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Title: Unified modelling for care of the elderly
Author: Garg, Lalit
ISNI:       0000 0004 2721 5212
Awarding Body: University of Ulster
Current Institution: Ulster University
Date of Award: 2009
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The overall objective of this thesis was to develop and validate mathematical and statistical methods to aid informed healthcare decision making to help hospital staff, managers and policy makers to ensure the quality of elderly care while at the same time reducing the cost. As the result of the work of this thesis, holistic methods are proposed to facilitate understanding of the healthcare process dynamics and management, monitoring and performance measurement of healthcare systems. These models are illustrated and validated using three different datasets: a historical dataset on geriatric patients from an administrative database of a London hospital, a nationwide dataset available from the English Hospital Episode Statistics database on stroke- related patients, and a 5 years' retrospective dataset of stroke-related patients admitted to the Belfast City Hospital. In this thesis we first present a non-homogeneous Markov model to compute key performance measures for the whole patient care system, including both hospital and community components. We then describe different ways of modelling patients' length of stay and clustering patients into meaningful groups and a novel mixture distribution is proposed to have a significantly improved fit to length of stay data. We propose two novel techniques based on survival trees; phase-type survival trees and mixed distribution survival trees, to cluster the patients with respect to their length of stay considering the importance and effect of various patient characteristics, such as gender, age at the time of admission and disease diagnosed and their interrelation with patients' length of stay. We then illustrate how these models can be used for better understanding the care system and extracting exceptional or interesting patient pathways based on a given criterion of interest in terms of probability of occurrence, cost or duration. Based on this work, a novel application of data mining technique called sequential pattern mining is proposed to identify anomalous sequential patterns which require attention for efficiently managing scarce healthcare resources. We present two novel models for optimally scheduling patient admissions to satisfy resource restrictions, resource requirement forecasting, budgetary estimations, and/or comparing different admission scheduling strategies for a care system. First, a model based on sequential pattern mining technique, which is simple, easy to implement, has better explainability. The second model is a more sophisticated non- homogeneous discrete time Markov model and can be used for more complex admission scheduling such as a variable number of admissions each day to allocate resources to satisfy the fluctuating demand for care services or resource constraints. In addition, we describe an extension of our phase type survival tree based analysis to examine the relationship between length of stay in hospital and destination on discharge among these patient groups and illustrate applications of this approach to patient pathway prognostication, capacity planning and modelling discharge delay and its detrimental effects on length-of-stay and cost of care of patients whose discharge have been delayed. In summary this thesis proposes models to provide useful information readily available to make strategic decisions for effective care management and improvement.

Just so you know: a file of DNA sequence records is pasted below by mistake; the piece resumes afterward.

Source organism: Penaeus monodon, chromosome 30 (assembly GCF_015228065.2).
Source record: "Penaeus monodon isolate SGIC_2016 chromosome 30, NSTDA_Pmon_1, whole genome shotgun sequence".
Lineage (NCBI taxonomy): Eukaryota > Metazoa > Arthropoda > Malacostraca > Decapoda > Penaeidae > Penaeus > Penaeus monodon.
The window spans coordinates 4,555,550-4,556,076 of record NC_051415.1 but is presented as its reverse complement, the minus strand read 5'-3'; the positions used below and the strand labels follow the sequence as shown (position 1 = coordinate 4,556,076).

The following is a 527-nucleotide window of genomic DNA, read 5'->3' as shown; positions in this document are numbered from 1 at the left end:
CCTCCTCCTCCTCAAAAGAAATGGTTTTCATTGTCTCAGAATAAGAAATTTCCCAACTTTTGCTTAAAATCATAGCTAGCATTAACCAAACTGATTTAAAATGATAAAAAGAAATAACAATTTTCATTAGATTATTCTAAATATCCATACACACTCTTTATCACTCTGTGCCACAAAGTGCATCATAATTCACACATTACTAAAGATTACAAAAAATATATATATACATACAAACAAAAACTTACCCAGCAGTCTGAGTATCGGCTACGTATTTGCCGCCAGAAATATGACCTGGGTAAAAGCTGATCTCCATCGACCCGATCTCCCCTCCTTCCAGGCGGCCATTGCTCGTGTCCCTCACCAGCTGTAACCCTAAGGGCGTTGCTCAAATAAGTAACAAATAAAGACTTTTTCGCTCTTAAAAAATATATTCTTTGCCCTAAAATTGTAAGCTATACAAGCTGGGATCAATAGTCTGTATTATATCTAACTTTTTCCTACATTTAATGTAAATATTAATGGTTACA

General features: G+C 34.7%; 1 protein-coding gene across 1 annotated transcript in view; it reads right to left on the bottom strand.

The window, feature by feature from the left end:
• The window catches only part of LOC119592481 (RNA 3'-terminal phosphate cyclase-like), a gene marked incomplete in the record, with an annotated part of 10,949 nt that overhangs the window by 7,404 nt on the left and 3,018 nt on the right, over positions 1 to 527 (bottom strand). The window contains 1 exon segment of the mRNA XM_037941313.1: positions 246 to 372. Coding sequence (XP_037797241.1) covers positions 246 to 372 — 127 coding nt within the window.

Supervisor: Not available Sponsor: Not available
Qualification Name: Thesis (Ph.D.) Qualification Level: Doctoral
EThOS ID:  DOI: Not available